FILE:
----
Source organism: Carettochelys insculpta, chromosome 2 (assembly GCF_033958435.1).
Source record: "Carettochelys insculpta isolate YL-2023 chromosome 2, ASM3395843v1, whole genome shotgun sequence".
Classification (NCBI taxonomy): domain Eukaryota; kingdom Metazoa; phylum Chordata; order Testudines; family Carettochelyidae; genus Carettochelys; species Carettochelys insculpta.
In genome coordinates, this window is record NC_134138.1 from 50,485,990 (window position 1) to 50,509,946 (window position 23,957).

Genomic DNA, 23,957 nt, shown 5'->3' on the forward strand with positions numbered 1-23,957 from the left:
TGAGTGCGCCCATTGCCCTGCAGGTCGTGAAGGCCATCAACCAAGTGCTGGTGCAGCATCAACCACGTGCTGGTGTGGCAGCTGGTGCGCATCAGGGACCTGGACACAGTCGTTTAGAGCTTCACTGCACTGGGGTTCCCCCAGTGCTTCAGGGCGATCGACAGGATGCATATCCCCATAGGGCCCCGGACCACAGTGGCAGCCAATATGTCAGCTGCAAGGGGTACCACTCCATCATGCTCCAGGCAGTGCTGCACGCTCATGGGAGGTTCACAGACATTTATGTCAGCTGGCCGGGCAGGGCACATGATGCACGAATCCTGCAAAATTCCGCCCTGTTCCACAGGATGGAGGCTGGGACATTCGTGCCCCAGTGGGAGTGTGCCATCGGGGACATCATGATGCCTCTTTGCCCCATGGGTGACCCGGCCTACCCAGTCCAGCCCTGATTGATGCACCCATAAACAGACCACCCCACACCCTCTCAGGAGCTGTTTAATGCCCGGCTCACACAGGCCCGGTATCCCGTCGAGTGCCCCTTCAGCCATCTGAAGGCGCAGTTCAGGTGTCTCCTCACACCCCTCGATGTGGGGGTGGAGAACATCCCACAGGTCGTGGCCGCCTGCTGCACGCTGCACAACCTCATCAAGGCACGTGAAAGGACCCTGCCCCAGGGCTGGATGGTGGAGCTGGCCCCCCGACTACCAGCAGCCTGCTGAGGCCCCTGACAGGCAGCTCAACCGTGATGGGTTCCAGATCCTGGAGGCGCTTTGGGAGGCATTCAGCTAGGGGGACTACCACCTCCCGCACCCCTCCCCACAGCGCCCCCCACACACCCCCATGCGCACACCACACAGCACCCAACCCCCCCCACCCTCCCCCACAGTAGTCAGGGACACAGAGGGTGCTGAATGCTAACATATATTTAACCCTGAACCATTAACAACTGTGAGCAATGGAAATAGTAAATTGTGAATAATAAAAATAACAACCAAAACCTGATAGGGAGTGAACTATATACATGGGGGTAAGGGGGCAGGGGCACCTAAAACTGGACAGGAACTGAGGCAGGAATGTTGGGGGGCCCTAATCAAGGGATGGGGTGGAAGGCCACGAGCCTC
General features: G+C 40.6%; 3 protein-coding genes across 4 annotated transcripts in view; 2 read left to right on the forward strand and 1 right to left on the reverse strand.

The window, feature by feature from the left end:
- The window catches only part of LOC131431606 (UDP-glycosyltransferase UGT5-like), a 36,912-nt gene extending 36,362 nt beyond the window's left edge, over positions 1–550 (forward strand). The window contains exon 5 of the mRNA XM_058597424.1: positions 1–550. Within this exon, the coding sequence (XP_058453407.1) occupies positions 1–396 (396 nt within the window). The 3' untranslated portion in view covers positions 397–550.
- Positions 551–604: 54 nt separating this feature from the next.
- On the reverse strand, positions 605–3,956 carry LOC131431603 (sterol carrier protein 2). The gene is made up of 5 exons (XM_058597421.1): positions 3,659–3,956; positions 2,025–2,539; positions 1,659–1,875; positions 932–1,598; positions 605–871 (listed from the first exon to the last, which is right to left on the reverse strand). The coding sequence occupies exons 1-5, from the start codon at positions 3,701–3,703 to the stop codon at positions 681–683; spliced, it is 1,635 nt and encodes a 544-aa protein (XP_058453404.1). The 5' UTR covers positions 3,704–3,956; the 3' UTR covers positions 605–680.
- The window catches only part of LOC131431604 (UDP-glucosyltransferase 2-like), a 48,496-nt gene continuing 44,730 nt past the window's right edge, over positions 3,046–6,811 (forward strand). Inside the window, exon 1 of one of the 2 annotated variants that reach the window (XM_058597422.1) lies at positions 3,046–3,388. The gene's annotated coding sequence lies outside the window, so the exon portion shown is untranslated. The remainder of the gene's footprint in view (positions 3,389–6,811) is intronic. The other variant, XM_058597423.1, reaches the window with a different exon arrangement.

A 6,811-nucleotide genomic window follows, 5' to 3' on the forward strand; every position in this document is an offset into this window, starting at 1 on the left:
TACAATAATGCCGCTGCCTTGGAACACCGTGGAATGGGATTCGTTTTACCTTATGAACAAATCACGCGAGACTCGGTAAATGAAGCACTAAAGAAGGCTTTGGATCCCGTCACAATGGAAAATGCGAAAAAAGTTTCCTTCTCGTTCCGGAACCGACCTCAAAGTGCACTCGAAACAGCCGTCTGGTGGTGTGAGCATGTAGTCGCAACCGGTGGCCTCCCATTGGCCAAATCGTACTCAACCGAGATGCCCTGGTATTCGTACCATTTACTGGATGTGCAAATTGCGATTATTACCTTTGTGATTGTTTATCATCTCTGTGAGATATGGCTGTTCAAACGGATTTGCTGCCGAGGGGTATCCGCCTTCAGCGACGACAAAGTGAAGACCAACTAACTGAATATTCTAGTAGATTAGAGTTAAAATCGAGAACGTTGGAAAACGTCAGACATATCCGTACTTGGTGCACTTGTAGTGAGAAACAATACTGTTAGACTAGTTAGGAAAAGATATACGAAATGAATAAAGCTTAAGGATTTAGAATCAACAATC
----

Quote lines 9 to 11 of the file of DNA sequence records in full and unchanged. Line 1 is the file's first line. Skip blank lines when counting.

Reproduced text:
- The window catches only part of LOC131431606 (UDP-glycosyltransferase UGT5-like), a 36,912-nt gene extending 36,362 nt beyond the window's left edge, over positions 1–550 (forward strand). The window contains exon 5 of the mRNA XM_058597424.1: positions 1–550. Within this exon, the coding sequence (XP_058453407.1) occupies positions 1–396 (396 nt within the window). The 3' untranslated portion in view covers positions 397–550.
- Positions 551–604: 54 nt separating this feature from the next.
- On the reverse strand, positions 605–3,956 carry LOC131431603 (sterol carrier protein 2). The gene is made up of 5 exons (XM_058597421.1): positions 3,659–3,956; positions 2,025–2,539; positions 1,659–1,875; positions 932–1,598; positions 605–871 (listed from the first exon to the last, which is right to left on the reverse strand). The coding sequence occupies exons 1-5, from the start codon at positions 3,701–3,703 to the stop codon at positions 681–683; spliced, it is 1,635 nt and encodes a 544-aa protein (XP_058453404.1). The 5' UTR covers positions 3,704–3,956; the 3' UTR covers positions 605–680.